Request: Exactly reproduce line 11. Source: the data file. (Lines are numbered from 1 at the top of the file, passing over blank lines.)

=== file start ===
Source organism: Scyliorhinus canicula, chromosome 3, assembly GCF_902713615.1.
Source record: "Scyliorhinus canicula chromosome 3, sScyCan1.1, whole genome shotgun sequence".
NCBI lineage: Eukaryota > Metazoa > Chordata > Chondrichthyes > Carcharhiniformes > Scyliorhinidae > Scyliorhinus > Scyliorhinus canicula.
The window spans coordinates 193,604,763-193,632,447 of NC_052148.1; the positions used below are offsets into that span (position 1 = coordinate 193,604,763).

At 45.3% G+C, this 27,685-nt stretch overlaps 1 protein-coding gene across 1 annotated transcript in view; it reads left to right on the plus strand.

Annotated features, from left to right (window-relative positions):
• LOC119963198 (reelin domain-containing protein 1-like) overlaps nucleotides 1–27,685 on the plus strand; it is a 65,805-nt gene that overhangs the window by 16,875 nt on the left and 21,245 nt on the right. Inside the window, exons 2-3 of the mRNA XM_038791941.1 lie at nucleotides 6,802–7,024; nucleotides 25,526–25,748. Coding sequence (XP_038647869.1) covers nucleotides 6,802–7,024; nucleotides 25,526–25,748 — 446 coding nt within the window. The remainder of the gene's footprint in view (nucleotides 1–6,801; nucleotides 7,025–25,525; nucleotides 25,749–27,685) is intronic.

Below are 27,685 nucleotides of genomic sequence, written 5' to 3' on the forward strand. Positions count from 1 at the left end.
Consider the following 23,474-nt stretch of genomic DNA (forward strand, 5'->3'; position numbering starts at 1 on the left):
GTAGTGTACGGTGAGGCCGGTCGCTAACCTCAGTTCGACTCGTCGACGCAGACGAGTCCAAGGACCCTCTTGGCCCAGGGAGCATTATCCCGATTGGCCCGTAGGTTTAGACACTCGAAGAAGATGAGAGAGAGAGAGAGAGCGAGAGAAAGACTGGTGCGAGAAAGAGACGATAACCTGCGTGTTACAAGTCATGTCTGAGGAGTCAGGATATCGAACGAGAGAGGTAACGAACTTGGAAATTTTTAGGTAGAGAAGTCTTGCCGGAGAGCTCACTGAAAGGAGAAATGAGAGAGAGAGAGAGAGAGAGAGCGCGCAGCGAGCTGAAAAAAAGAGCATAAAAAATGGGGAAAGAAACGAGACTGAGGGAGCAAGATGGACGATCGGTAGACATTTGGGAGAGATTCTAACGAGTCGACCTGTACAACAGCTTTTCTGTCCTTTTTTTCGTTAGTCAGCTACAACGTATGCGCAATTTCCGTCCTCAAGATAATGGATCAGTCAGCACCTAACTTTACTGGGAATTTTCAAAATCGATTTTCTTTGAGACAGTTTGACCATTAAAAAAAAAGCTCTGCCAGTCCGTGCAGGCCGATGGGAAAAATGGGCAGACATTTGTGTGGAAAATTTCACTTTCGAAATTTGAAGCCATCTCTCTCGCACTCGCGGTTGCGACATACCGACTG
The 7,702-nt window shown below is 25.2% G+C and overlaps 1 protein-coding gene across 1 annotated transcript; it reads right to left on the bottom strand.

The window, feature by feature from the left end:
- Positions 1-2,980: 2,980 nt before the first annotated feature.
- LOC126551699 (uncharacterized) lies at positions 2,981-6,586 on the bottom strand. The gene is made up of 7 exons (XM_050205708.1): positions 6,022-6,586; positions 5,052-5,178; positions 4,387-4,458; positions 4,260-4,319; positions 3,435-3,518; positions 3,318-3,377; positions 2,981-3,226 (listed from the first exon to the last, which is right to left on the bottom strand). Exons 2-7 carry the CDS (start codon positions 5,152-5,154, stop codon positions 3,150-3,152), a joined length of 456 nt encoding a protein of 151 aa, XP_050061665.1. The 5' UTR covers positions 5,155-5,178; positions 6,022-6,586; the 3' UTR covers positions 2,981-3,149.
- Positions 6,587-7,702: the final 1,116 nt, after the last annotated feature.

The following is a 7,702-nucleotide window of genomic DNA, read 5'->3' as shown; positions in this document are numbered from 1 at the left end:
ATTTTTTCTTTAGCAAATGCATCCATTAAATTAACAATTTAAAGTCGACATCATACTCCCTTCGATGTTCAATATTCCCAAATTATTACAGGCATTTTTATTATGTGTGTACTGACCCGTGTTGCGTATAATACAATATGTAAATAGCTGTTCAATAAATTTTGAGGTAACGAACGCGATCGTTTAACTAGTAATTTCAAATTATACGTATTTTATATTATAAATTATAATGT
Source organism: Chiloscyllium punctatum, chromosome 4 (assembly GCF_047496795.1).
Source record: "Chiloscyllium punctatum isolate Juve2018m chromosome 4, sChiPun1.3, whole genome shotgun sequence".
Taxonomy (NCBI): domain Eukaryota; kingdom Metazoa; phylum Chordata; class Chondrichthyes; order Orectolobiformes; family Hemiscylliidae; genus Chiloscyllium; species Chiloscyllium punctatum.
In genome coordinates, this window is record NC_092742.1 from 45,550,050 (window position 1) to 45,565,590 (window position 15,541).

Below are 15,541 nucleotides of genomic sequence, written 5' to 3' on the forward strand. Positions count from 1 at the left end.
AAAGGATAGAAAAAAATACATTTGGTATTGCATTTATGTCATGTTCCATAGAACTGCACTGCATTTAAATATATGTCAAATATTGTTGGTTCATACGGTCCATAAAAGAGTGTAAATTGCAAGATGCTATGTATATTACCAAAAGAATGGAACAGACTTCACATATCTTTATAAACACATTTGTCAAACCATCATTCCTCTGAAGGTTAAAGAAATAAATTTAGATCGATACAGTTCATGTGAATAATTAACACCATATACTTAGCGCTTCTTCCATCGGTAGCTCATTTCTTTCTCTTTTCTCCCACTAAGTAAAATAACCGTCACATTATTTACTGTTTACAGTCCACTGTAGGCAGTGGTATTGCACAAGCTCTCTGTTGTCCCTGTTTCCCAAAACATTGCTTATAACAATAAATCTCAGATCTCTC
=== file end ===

The 7,702-nt window shown below is 25.2% G+C and overlaps 1 protein-coding gene across 1 annotated transcript; it reads right to left on the bottom strand.